Why Domestic Violence Against Men is Invisible

Published 10:51 am Tuesday, November 27, 2018

By Angela Roughton

Community Advocate Inner Banks Hotline

Reliable statistics show that about 1 in 3 women have been physically assaulted by an intimate partner in their lifetime. And about 1 in 4 men have also experienced physical assault by a partner sometime in their life.

These domestic violence figures tell us that this is clearly not an exclusively female issue. Attitudes of male superiority, entitlement, or privilege don’t explain over 4.9 million incidents of domestic violence that happen to men each year. Raising boys to “stuff their emotions” can’t explain the 2.3 million incidents of severe domestic violence perpetrated on men annually.

With domestic violence statistics showing nearly as many male victims as female, why do we so often call it “violence against women”?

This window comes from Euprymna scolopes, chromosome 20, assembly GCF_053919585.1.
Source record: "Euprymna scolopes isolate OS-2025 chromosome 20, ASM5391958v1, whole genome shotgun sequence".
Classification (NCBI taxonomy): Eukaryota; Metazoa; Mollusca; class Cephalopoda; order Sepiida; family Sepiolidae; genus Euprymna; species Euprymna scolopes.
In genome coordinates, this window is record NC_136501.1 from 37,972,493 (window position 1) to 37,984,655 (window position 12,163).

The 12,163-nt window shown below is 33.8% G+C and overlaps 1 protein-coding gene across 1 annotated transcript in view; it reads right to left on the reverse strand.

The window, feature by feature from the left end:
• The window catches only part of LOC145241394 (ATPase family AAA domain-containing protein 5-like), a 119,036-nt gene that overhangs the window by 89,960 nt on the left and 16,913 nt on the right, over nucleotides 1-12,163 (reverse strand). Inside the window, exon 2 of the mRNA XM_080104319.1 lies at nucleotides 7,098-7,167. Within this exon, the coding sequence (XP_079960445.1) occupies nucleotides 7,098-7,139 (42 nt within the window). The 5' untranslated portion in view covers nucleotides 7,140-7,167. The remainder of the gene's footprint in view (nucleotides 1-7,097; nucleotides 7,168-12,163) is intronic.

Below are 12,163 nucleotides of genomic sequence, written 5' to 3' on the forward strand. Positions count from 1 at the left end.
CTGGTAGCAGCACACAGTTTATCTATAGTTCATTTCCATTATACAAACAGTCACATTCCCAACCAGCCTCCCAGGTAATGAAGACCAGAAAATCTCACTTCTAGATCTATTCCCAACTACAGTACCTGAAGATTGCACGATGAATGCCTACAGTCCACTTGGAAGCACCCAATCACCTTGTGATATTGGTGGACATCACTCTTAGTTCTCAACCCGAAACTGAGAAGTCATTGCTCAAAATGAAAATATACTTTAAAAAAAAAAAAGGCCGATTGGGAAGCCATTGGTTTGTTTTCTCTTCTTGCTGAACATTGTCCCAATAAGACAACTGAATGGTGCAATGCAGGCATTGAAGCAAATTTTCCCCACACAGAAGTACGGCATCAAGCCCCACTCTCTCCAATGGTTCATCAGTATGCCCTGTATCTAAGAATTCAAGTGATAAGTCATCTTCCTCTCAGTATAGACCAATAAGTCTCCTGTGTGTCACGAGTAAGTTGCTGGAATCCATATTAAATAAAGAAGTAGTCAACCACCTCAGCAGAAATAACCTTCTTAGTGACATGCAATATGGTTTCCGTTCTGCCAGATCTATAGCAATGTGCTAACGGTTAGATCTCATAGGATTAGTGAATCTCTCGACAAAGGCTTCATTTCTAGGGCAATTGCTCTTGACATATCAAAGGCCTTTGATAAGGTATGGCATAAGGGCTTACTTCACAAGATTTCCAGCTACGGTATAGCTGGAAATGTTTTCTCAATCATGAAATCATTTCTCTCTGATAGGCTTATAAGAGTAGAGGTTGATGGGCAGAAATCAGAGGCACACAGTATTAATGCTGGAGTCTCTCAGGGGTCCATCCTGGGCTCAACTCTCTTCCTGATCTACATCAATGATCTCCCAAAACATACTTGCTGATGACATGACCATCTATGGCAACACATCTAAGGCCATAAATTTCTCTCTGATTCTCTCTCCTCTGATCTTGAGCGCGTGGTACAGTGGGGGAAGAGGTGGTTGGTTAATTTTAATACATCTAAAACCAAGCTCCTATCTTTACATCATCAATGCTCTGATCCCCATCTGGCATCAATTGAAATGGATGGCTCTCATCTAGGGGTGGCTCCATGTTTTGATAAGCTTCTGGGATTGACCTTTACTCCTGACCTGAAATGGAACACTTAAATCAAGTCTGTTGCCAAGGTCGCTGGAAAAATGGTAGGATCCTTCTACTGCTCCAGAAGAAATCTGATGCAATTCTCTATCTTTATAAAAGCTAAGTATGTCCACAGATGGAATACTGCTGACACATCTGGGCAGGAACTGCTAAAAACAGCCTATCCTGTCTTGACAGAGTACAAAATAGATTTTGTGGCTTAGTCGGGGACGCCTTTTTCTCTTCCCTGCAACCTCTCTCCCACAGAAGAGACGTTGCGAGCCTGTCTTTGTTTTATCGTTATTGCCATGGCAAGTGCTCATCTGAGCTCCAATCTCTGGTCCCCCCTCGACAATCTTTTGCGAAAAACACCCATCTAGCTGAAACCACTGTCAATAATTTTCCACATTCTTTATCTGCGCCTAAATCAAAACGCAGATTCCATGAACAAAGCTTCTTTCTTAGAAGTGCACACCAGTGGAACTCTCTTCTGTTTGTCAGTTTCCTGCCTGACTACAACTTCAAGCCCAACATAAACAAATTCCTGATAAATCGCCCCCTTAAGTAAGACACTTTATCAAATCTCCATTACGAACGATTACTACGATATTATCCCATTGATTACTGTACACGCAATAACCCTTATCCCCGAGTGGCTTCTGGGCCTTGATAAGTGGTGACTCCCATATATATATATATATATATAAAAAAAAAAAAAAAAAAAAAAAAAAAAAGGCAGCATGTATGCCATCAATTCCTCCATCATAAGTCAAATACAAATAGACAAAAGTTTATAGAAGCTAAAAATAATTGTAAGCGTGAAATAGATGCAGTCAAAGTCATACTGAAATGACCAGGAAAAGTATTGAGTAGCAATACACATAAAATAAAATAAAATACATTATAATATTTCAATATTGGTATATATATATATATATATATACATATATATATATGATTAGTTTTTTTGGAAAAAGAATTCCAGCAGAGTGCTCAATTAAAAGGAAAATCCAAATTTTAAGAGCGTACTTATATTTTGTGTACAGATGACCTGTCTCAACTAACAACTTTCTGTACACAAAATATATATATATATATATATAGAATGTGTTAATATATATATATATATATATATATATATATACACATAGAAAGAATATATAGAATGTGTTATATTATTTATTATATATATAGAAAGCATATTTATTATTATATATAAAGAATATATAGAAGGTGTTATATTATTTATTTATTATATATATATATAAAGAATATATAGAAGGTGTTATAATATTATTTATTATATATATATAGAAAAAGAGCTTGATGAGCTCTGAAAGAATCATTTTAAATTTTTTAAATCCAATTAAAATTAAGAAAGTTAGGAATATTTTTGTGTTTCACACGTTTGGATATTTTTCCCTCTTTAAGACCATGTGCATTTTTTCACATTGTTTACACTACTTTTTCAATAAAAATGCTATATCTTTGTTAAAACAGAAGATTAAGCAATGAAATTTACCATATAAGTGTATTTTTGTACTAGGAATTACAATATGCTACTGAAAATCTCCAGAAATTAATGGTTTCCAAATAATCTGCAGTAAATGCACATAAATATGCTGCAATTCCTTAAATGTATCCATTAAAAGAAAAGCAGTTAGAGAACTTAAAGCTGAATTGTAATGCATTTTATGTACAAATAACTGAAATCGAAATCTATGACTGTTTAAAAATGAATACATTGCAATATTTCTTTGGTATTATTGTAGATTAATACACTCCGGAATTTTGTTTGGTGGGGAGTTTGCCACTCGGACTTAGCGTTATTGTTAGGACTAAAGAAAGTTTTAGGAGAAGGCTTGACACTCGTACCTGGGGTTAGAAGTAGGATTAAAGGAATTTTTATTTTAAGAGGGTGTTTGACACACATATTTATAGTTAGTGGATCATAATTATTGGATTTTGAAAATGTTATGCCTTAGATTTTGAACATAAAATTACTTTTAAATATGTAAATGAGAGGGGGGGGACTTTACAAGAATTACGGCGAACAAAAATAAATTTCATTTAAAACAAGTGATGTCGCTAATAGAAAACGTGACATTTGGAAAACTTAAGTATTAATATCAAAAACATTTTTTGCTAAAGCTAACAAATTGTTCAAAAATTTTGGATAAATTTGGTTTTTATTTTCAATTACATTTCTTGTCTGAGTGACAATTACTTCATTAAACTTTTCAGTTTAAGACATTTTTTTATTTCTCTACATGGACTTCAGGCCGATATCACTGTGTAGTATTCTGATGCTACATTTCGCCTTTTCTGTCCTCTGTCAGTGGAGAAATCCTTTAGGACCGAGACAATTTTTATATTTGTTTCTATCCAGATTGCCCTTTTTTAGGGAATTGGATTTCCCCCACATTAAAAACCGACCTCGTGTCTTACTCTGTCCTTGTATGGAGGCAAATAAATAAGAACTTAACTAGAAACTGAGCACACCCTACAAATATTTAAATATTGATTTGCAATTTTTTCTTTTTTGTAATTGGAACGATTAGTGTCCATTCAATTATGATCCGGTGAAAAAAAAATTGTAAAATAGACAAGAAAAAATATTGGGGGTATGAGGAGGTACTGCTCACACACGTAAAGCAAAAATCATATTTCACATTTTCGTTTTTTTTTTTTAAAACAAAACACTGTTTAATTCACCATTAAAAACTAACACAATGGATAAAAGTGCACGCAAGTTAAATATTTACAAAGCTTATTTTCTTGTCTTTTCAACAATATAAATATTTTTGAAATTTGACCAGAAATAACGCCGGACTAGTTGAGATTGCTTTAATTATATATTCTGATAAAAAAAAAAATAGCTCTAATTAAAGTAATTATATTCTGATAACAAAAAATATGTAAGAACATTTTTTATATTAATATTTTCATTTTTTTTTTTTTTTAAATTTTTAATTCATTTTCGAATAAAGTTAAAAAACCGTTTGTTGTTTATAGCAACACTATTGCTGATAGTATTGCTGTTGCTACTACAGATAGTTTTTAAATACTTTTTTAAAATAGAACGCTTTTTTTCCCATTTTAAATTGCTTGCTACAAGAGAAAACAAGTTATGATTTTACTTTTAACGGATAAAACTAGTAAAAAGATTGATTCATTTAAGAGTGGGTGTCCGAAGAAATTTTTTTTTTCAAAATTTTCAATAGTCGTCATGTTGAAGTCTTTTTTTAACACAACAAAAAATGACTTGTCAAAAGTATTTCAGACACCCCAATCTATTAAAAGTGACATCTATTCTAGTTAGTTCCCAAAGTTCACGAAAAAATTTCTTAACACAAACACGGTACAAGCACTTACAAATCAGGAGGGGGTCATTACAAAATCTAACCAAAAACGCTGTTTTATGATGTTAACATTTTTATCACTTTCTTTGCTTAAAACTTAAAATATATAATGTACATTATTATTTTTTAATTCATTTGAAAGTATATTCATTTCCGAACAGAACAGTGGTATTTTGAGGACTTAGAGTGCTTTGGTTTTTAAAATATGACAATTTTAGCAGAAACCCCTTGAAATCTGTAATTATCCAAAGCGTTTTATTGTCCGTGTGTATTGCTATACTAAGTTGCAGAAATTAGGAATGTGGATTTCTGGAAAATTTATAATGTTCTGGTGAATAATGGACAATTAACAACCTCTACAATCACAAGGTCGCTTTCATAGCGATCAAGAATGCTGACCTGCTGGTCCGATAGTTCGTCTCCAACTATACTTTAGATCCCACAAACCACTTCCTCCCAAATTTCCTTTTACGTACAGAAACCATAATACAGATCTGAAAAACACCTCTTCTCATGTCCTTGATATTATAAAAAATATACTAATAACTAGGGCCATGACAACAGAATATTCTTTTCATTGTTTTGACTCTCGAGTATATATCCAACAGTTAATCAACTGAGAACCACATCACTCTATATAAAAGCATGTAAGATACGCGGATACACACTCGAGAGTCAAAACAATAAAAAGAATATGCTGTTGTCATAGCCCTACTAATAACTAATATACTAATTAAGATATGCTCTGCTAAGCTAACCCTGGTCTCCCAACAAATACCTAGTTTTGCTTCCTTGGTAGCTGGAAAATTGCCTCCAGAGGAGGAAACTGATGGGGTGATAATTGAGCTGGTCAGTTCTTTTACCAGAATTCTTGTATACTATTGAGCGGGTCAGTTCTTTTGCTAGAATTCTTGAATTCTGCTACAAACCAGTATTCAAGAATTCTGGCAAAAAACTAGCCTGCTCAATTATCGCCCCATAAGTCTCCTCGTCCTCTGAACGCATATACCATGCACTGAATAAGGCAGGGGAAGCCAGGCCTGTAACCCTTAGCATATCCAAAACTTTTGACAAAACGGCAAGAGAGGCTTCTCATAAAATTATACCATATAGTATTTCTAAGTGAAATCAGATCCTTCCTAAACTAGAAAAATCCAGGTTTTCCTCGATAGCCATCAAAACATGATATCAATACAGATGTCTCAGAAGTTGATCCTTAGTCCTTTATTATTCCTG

Women are more affected by domestic violence; due to biological differences in size and strength, they are more prone to injury or fear of being injured.

Men under-report incidents involving domestic violence more than women. Male victims likely feel more embarrassed and a greater social stigma than their female counterparts.

A man abusing his wife or girlfriend fits with what we expect to see. A woman abusing her husband or boyfriend must have acted in self-defense, we tell ourselves.

Organizations that carry the banner of protecting women are in line to receive government funding and donations. It’s called the Violence Against Women Act, not Violence Against Partners Act.

Our 24-hour Crisis Line number (for women and men) is 1-877-429-5526.

The Inner Banks Hotline offices and Thrift Store are at 507 US Hwy 64 East (beside Family Dollar) in Columbia, telephone 252-796-5526. Thrift Store hours are Monday–Friday, 10 a.m. to 5 p.m. Donations are accepted in the back in the open carport.

IBX Hotline staff are: Janie Spencer, Executive Director;  Emily Edwards, Client Advocate; Angela Roughton,  Community Advocate; Gloria Owens, Thrift Store Manager; and Lisa Woodley, Faith/Hispanic Outreach Advocate.